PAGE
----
The Great Gatsby: Social Class Separation

The Great Gatsby: Social Class Separation

In his book, Great Gatsby, F. Scott Fitzgerald talks about many themes such as justice and power as well as greed and betrayal and the American dream and more. However, of all the issues that Fitzgerald has talked about in the book, no theme is more developed as the theme of social stratification. Thus, the Great Gatsby is regarded as the best piece of art that helps people to know life in America in the 1920s.

Nonetheless, Fitzgerald categorically presents his novel in distinct groups. Be it as it may, in the end, each group has its problem to deal with leaving a powerful reminder of what a precarious place the world is. He systematically created distinct social classes- old money, new money, and no money to send a strong message about elitism running throughout every group in society.


Fitzgerald starts his piece of art by attacking the rich in society. As much as he is going after the rich, he and his characters believe that placing all the wealthy individuals in the same category is a mistake. Fitzgerald, in The Great Gatsby, put the wealthy into two different groups. The first category comprises of Buchanan and Jordan Baker who were born in affluent families. The wealthy families are thought to have held the richness for quite several generations and hence called “old money.” The “old money” individuals rarely work but spend most of their times pleasing and entertaining themselves with fancy things. Daisy, Tom and Jordan represent, what I will call the most elite group in the story. The elite group had brought about the element of distinction on other rich individuals such as Gatsby on the grounds of not how much money has but on not only the origin of the money but also when the money was acquired.  Based on the argument brought forward by the elite group in the novel, then Gatsby and other individuals who had recently acquired their wealth can be hated by the “old money” individuals.

The social elite led by Daisy and Jordan and Tom is perhaps right in more than one ways. The “new money” individuals cannot be like the “old money”. The “old money” individuals are not only judgmental but also superficial to the extent that they fail to see the importance of the people that surround them as well as themselves. Rather, they live their lives to show off their wealth and superiority in society. On the other hand, the “new money” individuals are not so different or better than the “old money” individuals. In that line of thought, think about all those partygoers that used to attend Gatsby party and drink his liquor as well as eat his food. They never even bothered to meet their host and disappeared the moment Gatsby died. It would be possible to assume that the “new money” individuals would be not only careful but also sensitive to the world around them but unfortunately, they do not. Unfortunately, according to Fitzgerald, the “new money” individuals tend to live by the day without thinking of what tomorrow brings.

Similarly, Fitzgerald uses people without money to send a powerful message to his readers. Although Nick comes from a family that is somehow better in terms of wealth, he is not as wealthy as either Gatsby or Tom. However, towards the end, Nick portrays himself as not only an honourable but also a man with principles, something that Tom does not exhibit at all. On the other hand, Myrtle comes from a middle class at best.  She, just like many others are trapped in the valley of ashes and spends most of her time struggling to succeed and remove herself from that valley. Myrtle is doing all she can to move up the social hierarchy which ultimately leads her to have an affair with Tom, who is at the top of the regime. This arrangement seems to work in her favour for she becomes happy about it.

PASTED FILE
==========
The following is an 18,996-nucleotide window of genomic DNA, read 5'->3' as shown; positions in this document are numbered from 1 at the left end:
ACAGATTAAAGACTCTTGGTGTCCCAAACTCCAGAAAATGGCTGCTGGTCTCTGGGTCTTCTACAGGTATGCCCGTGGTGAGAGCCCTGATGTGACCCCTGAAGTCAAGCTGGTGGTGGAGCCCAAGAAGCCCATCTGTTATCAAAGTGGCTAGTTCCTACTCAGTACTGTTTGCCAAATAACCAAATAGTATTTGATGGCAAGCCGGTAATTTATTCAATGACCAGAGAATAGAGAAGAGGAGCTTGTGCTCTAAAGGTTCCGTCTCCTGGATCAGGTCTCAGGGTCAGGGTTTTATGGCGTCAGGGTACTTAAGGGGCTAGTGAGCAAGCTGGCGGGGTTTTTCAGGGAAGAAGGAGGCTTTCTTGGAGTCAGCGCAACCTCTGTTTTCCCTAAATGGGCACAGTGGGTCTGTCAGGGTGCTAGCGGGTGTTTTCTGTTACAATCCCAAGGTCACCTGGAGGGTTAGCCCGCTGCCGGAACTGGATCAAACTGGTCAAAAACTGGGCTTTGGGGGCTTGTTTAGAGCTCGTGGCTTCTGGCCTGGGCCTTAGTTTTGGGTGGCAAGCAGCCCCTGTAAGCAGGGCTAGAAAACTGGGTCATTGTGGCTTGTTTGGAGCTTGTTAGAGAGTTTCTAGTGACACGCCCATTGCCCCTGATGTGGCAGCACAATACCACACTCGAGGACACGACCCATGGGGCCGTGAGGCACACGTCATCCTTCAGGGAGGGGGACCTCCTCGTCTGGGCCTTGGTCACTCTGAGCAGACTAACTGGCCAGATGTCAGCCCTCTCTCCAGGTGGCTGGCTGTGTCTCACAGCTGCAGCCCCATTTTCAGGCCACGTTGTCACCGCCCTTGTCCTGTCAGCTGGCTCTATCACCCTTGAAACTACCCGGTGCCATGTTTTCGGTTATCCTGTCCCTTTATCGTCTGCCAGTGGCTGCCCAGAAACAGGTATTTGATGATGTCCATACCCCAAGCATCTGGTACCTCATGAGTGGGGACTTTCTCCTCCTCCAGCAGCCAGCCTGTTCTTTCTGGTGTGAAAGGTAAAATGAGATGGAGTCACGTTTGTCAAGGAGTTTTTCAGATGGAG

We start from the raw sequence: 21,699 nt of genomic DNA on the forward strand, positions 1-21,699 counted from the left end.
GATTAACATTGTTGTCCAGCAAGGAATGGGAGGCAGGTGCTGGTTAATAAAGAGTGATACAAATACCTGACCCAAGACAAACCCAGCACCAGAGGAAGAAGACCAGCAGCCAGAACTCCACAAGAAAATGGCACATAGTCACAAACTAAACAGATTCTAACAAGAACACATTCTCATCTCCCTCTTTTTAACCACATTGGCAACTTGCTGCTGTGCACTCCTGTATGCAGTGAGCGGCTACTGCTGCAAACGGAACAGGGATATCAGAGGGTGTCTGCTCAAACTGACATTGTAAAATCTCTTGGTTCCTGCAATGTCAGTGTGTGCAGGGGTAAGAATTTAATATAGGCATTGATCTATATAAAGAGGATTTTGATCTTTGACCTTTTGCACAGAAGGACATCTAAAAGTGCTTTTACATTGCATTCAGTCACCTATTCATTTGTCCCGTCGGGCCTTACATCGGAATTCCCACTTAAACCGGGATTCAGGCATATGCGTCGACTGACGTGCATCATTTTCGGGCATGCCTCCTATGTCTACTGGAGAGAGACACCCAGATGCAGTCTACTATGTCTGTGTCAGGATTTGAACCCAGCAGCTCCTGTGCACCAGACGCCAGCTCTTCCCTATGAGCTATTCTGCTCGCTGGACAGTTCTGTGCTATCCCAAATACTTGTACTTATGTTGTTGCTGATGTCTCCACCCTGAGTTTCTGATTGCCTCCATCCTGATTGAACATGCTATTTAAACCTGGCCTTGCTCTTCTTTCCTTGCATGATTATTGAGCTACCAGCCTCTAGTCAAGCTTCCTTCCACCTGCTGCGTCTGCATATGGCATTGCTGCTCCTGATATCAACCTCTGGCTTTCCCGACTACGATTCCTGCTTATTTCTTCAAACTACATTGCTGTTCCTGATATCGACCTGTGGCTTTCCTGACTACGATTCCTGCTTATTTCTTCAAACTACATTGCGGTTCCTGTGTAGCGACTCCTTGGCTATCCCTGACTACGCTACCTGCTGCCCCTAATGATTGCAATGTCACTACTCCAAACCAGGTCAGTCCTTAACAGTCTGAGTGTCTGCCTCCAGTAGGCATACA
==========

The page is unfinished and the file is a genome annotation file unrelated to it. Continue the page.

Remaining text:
The misery pervading Myrtle’s life makes her break her moral obligations and cheat on her husband to get the life that she badly yearns. However, she does not realize that Tom and his friends will never let her in to their circle. Tom has the habit of picking and sleeping with women from a lower-class. He does so because he perceives them as powerless and thus making him superior. To Tom and those people that he stands for, Myrtle is nothing more than just a toy.

Fitzgerald has portrayed himself as having the eagle’s eyes and in The Great Gatsby, he presents a harsh but realistic picture of the world that is around him. The 1920s was the beginning of the growth of the economy after the war and Fitzgerald captured the frenzy of the society in an immense way. Be it as it may, Fitzgerald could not have, of course, seen the collapse of the stock market in 1929, but the world that he portrayed in The Great Gatsby headed to that direction. People have failed to see the bigger picture but confined their minds to think that survival entirely depends on the stratification and reinforcing social boundaries. Erroneously, people place their faith in powerful externalities such as money and materialism and forgetting the most important of all, compassion and sensitivity.